A 12-year-old girl is seeking a restraining order against a 60-year-old Los Osos man after she said he approached her multiple times and exhibited behavior that made her uncomfortable and afraid.
The girl filed the restraining order in SLO County Superior Court May 31 against Jeff Harrison Edwards, a business owner and local government activist in Los Osos. As of June 1, a SLO County judge granted a temporary restraining order against Edwards, which will remain in effect until June 21.
According to court documents, Edwards’ troubling behavior began as early as August 2015 at Los Osos Middle School, and at a track where Edwards, his child, and the girl went running two times on weekends.
“[Edwards] told me he likes my hair, he told me that I’m pretty, he touched my legs when he saw that I had mosquito bites and then gave me Benadryl spray and told me to use it (he gave me this on school property),” she wrote in the request.
According to the request, Edwards allegedly offered the girl his cell phone number and asked her to participate in several activities with him, including hiking, biking, and taking swimming lessons, bringing the girl the paperwork for the class. Edwards also asked the girl where she lived, and asked to give her rides to her school.
“I feel very uncomfortable and unsafe when [Edwards] is anywhere near me because of all the ways he has acted with me so far,” the girl wrote. “I am scared now.”
The court document also alleged that Edwards displayed similar behavior at the girl’s school. The girl claimed that Edwards would watch her and stare at her every morning before school.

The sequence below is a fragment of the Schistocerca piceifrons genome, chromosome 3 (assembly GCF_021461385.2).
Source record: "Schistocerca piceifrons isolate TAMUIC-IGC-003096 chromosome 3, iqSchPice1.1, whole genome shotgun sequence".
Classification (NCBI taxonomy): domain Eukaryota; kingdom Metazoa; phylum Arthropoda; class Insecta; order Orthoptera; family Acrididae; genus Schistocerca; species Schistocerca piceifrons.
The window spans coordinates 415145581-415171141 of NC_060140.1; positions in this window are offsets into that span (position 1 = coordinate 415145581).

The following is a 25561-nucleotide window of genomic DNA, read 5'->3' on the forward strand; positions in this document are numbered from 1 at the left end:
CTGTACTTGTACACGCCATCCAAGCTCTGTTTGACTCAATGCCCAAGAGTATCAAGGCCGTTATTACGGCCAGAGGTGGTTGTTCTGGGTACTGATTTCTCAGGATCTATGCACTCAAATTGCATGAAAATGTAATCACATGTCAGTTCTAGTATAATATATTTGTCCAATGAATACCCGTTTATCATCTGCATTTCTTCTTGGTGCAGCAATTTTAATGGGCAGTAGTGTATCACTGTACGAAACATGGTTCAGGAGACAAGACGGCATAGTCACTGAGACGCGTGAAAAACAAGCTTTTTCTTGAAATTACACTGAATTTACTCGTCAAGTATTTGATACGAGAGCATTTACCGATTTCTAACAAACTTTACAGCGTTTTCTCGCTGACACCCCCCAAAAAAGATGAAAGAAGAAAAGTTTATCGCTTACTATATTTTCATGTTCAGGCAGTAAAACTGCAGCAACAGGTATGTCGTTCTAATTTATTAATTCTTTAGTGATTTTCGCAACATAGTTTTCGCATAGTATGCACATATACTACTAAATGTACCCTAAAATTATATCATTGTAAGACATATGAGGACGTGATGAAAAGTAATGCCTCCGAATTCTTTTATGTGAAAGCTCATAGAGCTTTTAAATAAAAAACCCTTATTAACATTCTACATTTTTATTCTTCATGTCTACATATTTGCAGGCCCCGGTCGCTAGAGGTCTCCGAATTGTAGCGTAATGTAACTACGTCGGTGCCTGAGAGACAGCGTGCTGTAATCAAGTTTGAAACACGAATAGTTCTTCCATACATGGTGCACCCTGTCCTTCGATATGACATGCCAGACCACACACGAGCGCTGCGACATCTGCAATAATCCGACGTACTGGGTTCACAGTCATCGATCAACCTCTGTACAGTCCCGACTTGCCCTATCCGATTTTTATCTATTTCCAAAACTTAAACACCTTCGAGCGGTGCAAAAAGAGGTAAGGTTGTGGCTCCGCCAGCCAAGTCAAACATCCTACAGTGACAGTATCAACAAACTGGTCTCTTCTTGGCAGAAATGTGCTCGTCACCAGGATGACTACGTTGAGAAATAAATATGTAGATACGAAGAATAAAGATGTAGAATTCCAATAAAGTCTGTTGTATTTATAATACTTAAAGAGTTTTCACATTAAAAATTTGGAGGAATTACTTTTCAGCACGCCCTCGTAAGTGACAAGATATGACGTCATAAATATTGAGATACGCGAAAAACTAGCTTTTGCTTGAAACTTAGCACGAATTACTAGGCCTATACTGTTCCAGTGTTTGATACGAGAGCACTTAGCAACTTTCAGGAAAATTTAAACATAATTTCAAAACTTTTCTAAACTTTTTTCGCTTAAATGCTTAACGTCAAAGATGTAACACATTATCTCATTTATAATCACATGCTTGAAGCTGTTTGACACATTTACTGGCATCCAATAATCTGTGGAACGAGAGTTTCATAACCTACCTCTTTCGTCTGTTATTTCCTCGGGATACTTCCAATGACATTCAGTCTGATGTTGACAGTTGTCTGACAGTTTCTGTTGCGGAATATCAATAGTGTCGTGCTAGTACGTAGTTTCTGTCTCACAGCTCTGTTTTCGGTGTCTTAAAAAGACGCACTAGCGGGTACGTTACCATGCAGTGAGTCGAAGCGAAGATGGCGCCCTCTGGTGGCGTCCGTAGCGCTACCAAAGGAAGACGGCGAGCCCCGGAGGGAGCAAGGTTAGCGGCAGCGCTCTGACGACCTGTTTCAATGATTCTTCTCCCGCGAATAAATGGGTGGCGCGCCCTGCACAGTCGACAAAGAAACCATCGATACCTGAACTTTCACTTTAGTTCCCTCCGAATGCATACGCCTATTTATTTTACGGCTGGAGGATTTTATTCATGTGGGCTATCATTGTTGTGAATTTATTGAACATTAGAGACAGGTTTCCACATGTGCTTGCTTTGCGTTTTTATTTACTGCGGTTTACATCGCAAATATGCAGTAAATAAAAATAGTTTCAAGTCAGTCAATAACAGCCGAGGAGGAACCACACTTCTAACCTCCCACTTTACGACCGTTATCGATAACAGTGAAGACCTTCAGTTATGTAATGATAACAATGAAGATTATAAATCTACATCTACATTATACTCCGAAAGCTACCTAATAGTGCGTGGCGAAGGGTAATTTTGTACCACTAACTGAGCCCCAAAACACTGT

“I now have to come to school campus a different way. … He still watches and stares at me very closely even after my change of routes,” she wrote.
According to the court records, the girl had already voiced her concerns to authorities. The request for a restraining order stated that the campus’s vice-principal, Karl Blum, had spoken with Edwards. Blum declined to answer questions from New Times about the situation.
The SLO County Sheriff’s Office confirmed that the girl’s parents had contacted the office with concerns about Edwards, and that a deputy had spoken with him.
“The deputy contacted Edwards and explained that the parents of the juvenile were not comfortable with his contacts with their daughter and he needed to stop immediately,” Sheriff’s Office Spokesman Tony Cippola wrote in response to questions from New Times. “Edwards apologized and said he did not mean to cause concern to her family and agreed to not to cause any further problems. That was the extent of our involvement.”
Cipolla said no criminal case was filed.
Edwards gave the following statement when New Times asked him about the allegations: “I always spoke to the student in question with the utmost respect,” Edwards said. “It is unfortunate that casual conversation is being distorted and turned into something unpleasant.”